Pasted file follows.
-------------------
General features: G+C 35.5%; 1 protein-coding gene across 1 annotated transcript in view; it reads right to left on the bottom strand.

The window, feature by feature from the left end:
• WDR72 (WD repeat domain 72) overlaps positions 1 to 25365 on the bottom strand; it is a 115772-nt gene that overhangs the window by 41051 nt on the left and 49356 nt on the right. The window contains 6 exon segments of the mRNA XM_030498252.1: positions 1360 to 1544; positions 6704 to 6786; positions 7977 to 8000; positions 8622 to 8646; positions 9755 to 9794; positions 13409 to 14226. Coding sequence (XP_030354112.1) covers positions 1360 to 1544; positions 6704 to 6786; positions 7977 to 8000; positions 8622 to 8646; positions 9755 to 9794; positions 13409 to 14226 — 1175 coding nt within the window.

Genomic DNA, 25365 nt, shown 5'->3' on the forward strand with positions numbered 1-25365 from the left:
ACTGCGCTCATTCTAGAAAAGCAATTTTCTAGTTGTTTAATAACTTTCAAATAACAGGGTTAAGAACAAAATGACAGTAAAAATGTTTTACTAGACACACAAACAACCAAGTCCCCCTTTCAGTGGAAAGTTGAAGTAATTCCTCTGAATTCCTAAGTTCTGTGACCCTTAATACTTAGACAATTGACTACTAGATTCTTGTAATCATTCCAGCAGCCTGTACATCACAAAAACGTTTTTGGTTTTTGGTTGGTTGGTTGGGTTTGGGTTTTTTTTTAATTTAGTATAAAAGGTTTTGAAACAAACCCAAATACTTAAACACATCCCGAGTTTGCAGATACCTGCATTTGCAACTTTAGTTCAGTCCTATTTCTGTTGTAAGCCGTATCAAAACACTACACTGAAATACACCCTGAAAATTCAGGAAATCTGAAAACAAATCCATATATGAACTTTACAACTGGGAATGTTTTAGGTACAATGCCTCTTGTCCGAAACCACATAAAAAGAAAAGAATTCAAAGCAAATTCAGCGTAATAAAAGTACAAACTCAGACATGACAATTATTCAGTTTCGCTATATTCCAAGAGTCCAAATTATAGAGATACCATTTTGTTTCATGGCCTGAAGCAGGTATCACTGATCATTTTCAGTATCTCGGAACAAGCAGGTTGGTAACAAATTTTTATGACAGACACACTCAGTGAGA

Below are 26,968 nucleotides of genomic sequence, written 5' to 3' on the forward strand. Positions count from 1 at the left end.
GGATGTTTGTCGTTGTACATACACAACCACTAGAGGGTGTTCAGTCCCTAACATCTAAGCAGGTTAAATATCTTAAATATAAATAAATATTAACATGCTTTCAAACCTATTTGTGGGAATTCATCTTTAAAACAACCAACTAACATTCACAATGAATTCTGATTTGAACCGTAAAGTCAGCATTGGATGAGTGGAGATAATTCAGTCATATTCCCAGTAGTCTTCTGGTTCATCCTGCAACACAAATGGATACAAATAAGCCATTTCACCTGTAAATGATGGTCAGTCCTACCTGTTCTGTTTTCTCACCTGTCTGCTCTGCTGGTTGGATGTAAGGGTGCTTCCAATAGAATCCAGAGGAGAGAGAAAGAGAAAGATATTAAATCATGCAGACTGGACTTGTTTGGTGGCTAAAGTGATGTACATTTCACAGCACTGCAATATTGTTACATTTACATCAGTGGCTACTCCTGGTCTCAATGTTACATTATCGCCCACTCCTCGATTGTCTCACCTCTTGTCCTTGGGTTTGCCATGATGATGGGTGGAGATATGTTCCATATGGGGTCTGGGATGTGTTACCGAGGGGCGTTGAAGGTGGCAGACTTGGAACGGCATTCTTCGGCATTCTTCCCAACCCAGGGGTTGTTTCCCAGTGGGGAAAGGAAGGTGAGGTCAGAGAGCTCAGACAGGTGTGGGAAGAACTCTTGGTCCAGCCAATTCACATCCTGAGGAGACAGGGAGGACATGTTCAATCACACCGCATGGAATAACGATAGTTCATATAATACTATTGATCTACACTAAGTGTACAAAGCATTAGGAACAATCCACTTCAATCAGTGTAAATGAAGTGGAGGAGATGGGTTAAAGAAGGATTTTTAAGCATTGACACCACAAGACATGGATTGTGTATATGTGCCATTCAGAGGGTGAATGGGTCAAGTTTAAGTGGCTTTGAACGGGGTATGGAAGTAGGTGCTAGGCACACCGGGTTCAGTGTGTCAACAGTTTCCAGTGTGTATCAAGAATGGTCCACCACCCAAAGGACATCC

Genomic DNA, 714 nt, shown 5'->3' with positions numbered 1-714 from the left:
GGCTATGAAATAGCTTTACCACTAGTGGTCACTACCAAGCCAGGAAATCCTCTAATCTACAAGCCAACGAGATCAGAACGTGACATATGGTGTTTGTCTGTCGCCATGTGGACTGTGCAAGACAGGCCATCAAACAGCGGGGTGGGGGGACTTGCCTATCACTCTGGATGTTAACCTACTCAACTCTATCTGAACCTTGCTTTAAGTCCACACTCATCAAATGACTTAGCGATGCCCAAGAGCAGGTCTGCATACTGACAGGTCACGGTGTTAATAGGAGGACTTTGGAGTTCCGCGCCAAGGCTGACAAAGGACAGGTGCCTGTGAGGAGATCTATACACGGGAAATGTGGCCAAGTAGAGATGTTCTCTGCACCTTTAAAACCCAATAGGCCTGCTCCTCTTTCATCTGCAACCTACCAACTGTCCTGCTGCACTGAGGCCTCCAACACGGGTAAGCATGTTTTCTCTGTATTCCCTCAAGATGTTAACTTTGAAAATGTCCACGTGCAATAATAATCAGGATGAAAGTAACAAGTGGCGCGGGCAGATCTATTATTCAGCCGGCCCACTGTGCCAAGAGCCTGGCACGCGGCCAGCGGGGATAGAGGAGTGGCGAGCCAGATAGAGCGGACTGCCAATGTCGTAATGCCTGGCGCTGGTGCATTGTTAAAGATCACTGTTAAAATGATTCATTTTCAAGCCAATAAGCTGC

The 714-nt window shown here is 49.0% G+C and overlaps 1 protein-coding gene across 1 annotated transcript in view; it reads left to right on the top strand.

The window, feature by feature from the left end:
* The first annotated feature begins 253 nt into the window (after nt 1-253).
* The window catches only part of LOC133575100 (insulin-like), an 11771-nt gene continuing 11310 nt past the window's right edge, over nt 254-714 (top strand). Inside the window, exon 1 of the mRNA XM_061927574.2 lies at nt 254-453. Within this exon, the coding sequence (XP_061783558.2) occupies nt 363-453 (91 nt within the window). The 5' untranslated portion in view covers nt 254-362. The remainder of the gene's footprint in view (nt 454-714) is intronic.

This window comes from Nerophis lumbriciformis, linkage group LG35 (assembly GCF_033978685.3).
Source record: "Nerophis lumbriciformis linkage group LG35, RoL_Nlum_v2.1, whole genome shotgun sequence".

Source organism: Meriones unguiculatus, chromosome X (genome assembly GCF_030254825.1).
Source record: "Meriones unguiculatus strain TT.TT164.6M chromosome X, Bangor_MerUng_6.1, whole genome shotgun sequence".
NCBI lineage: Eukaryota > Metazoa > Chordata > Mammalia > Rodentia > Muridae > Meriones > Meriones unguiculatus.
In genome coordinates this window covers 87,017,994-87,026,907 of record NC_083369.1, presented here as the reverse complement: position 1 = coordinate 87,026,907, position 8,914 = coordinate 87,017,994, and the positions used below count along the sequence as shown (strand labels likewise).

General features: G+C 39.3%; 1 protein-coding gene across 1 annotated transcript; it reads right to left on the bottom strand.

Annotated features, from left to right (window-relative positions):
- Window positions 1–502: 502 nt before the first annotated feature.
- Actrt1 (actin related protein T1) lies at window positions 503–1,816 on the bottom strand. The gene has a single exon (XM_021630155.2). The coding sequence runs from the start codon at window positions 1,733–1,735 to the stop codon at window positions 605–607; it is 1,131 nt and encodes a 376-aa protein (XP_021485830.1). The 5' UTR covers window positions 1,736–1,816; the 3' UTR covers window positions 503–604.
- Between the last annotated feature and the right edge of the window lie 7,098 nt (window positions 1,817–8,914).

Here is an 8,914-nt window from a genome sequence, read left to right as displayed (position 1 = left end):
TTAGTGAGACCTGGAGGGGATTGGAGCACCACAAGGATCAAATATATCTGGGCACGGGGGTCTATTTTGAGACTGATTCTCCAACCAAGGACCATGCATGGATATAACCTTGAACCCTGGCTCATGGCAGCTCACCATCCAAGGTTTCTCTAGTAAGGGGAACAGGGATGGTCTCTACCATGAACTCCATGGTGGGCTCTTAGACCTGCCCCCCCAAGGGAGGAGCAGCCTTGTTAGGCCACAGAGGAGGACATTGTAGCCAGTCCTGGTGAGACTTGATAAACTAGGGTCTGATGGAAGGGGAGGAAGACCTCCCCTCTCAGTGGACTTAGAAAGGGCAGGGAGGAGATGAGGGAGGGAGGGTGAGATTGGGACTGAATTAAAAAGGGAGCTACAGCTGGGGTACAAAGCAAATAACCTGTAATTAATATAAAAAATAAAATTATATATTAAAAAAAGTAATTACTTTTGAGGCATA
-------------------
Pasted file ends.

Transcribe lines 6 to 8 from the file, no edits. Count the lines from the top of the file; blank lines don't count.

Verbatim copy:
Below are 26,968 nucleotides of genomic sequence, written 5' to 3' on the forward strand. Positions count from 1 at the left end.
GGATGTTTGTCGTTGTACATACACAACCACTAGAGGGTGTTCAGTCCCTAACATCTAAGCAGGTTAAATATCTTAAATATAAATAAATATTAACATGCTTTCAAACCTATTTGTGGGAATTCATCTTTAAAACAACCAACTAACATTCACAATGAATTCTGATTTGAACCGTAAAGTCAGCATTGGATGAGTGGAGATAATTCAGTCATATTCCCAGTAGTCTTCTGGTTCATCCTGCAACACAAATGGATACAAATAAGCCATTTCACCTGTAAATGATGGTCAGTCCTACCTGTTCTGTTTTCTCACCTGTCTGCTCTGCTGGTTGGATGTAAGGGTGCTTCCAATAGAATCCAGAGGAGAGAGAAAGAGAAAGATATTAAATCATGCAGACTGGACTTGTTTGGTGGCTAAAGTGATGTACATTTCACAGCACTGCAATATTGTTACATTTACATCAGTGGCTACTCCTGGTCTCAATGTTACATTATCGCCCACTCCTCGATTGTCTCACCTCTTGTCCTTGGGTTTGCCATGATGATGGGTGGAGATATGTTCCATATGGGGTCTGGGATGTGTTACCGAGGGGCGTTGAAGGTGGCAGACTTGGAACGGCATTCTTCGGCATTCTTCCCAACCCAGGGGTTGTTTCCCAGTGGGGAAAGGAAGGTGAGGTCAGAGAGCTCAGACAGGTGTGGGAAGAACTCTTGGTCCAGCCAATTCACATCCTGAGGAGACAGGGAGGACATGTTCAATCACACCGCATGGAATAACGATAGTTCATATAATACTATTGATCTACACTAAGTGTACAAAGCATTAGGAACAATCCACTTCAATCAGTGTAAATGAAGTGGAGGAGATGGGTTAAAGAAGGATTTTTAAGCATTGACACCACAAGACATGGATTGTGTATATGTGCCATTCAGAGGGTGAATGGGTCAAGTTTAAGTGGCTTTGAACGGGGTATGGAAGTAGGTGCTAGGCACACCGGGTTCAGTGTGTCAACAGTTTCCAGTGTGTATCAAGAATGGTCCACCACCCAAAGGACATCC

Genomic DNA, 714 nt, shown 5'->3' with positions numbered 1-714 from the left: